As I took a seat, the fireplace behind us crackled with warmth.

“So, you actually called The Cleveland Browns?” I pondered.

Carrie was cheerfully defiant. “Yes!”

“And arranged a meeting with the owner,” I continued.

“Yes, yes!” she repeated. “He will be here any minute!”

I bowed my head. “That is just amazing…”

“Yes, yes, yes!” she laughed.

Before long, the table was full. Everyone had coffee, and a reporter’s notebook.

I looked at my watch. “Well, should we begin?”

Suddenly, a new face appeared in the doorway.

My pulse quickened. Our guest had appeared.

Randy Lerner was dressed in a long, tweed coat. Though he passed through the morning crowd without being recognized, an air of electricity followed in his wake.

Carrie bolted from our table. She took his hand with excitement. “Oh my! It is such a pleasure to have you here in Geauga County!”

Quietly, patrons in the fast-food emporium began to take notice of this unfamiliar guest.

The NFL owner nodded with appreciation. “Thank you for making this possible. I want opinions – real, honest opinions about my franchise.”

“Don’t worry,” Carrie smiled. “You’ll get them here!”

Our group was ready. Carrie cradled her notepad with care. Then, she called the meeting to order.

“Everyone, may I have your attention?” she beamed. “I’d like to introduce a special guest to The Geauga Writers’ Roundtable. This morning, we have the high honor of welcoming… Cleveland Browns owner Randy Lerner!”

A hush fell on the room.

Lerner took a seat by the fireplace. “Good morning!” he said. Above him, ESPN reports about his struggling NFL franchise flickered on the flat-screen television.
Groans sounded from every direction.

With diplomatic flair, Carrie gestured around the table.

“Mr. Lerner, Our participants today are all journalists in the county,” she said. “We have Ezekiel Byler-Gregg of The Burton Daily Bugle; Mack Prindl of The Parkman Register; Martha Ann Reale of The Newbury Siren-Monitor; and Rod Ice of The Geauga County Maple Leaf.”

Lerner folded his hands. “It is a pleasure to meet all of you.”

“I can vouch for everyone’s fandom here,” said Carrie. “We’d all like to write about better days for your team, when they come…”

“Except for me,” Mack snorted. “I’m happy to be part of Steeler Nation!”

Ezekiel slapped the table. “Pipe down, Pringle!”

“That’s Prindl!” the wordsmith fumed.

“Mack doesn’t even like potato chips,” I observed.

“No, he likes Iron City Beer…and Benedict Arnold!” cackled Martha Ann.

“Six Superbowl Rings for Pittsburgh!” he taunted.

“Right!” Ezekiel growled. “We’ve been hearing that since February. The Browns have eight league championships. So shut up!”

“Please!” Carrie said. “Can we stay on track this morning?”

Lerner was focused on his task. “I’d like to thank you for letting me join the group this morning,” he said, humbly. “As you know, The Browns are struggling. Going forward, there will be re-evaluations of the entire staff. But I need help with one nagging question: What can I do to restore your faith in the team?”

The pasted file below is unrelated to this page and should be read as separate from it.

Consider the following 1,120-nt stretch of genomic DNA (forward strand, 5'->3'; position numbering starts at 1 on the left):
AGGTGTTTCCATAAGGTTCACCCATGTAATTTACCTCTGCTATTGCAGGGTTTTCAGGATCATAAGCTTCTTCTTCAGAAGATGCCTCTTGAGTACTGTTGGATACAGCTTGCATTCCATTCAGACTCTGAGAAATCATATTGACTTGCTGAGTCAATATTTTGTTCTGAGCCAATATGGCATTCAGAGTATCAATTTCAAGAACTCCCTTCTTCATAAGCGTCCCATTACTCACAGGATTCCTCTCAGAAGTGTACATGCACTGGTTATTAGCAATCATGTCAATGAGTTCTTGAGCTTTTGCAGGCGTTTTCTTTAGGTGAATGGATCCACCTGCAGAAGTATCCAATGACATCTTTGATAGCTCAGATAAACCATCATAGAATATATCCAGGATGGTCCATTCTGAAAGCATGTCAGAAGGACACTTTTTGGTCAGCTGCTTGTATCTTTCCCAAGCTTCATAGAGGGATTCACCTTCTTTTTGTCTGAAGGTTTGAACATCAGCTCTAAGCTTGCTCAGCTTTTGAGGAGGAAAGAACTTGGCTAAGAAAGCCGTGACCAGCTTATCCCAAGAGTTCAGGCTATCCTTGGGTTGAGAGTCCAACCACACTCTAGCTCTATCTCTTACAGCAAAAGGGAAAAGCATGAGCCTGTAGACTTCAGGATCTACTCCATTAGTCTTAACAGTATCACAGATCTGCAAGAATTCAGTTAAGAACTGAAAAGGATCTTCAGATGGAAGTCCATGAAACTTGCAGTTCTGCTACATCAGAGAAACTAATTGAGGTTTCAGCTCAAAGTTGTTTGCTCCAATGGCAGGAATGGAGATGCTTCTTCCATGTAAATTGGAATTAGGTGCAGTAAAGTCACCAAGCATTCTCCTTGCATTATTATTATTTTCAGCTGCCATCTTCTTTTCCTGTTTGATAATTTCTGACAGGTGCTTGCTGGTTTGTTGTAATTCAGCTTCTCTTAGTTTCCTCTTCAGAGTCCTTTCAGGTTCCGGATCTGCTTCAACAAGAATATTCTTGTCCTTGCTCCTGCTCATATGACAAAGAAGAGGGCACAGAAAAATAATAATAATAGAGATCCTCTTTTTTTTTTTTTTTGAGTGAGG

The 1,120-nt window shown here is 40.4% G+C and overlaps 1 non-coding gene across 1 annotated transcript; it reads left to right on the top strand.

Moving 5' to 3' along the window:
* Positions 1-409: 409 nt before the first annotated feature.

Silence returned. No one seemed eager to speak first.

“Two words: Bernie Kosar!” Martha Ann said, after a long pause.

Lerner smiled. “Yes, he’s still very popular.”

Ezekiel stroked his beard. “How about bringing back Marty Schottenheimer?”

“An interesting idea,” the team owner agreed.

“What you need is Bill Cowher,” said Mack. “But I hope you never get him!”

“Another name I hear often,” Lerner said.

“Hah! Let ‘The Chin’ coach pee-wee football in Pittsburgh,” Ezekiel retorted. “We can live without him in Cleveland!”

“Yeah,” Mack squawked. “Just like you can live without any Superbowl rings!”

I tried to speak. But the roundtable was spinning out of control.

“Otto Graham! Jim Brown!” shouted Ezekiel.

“Terry Bradshaw! Jerome Bettis!” Mack responded, gruffly.

“Please!” Carrie interrupted. “Get back to our topic!”

Martha Ann pointed her finger for emphasis. “You need a ‘football person’ at the top. Someone who has lived and loved the game like nothing else!”

“Bill Cowher!” Mack insisted.

“Marty Schottenheimer!” Ezekiel growled.

Mr. Lerner raised his hands. “Everyone! I appreciate your passion for the game. That’s why I’ve come here, to your county. Now… what can we do to recapture that spirit for Cleveland?”

I cradled my coffee cup while thinking. “With respect, there is one undeniable point to be made here. The Browns are still alive on Lake Erie because of us. Because of the fans. You may hold the keys to this NFL franchise, but it is the people of northeastern Ohio who really own the team. Whatever you do… proceed with them in your heart.”

Carrie nodded. “Amen.”

Lerner took a deep breath. “Thank you. This was very refreshing.”

“It has been a pleasure,” I replied.

After our distinguished visitor had left, there was little energy for continuing the discussion.

“Any new business to consider?” Carrie prodded. “Or old business?”

As a group, we were emotionally exhausted.

“I move that we adjourn for the morning,” Martha Ann sighed with fatigue.

Ezekiel brightened. “I’ll second that!”

There was no dissent. Our agenda for the day had been completed.

Afterward, I lingered with my coffee. The morning rush faded, leaving only a handful of local residents in the restaurant.

I scribbled notes while the images remained fresh. This week, there would be no difficulty in finding material for my column.

Hopeful hues streaked the horizon. Tomorrow would truly be a new day on the northcoast.

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Thursday, November 12, 2009

“Nobel Prize, Geauga Style”

c. 2009 Rod Ice
All rights reserved

When President Barack Obama received the Nobel Peace Prize for 2009, supporters and skeptics sparred over his suitability for the award.

Some said that the honor was bestowed with an eye toward the future. Others complained that it was premature to bless a leader with so much of his ambitious agenda in progress.

For this writer, the debate provided inspiration. What if citizens of our county were eligible for the glory of Nobel Prize recognition?

What follows here is a short list of potential candidates who might be considered:

NOBEL PRIZE FOR LOYALTY – To the ‘Browns Backers’ of Chesterland. Their ability to remain dedicated in the face of miscues, controversy, lost players, fired executives, and yet another squandered NFL season has been truly inspirational. Team owner Randy Lerner might look to them for a glimpse of how beloved his franchise remains, despite years of incompetent management.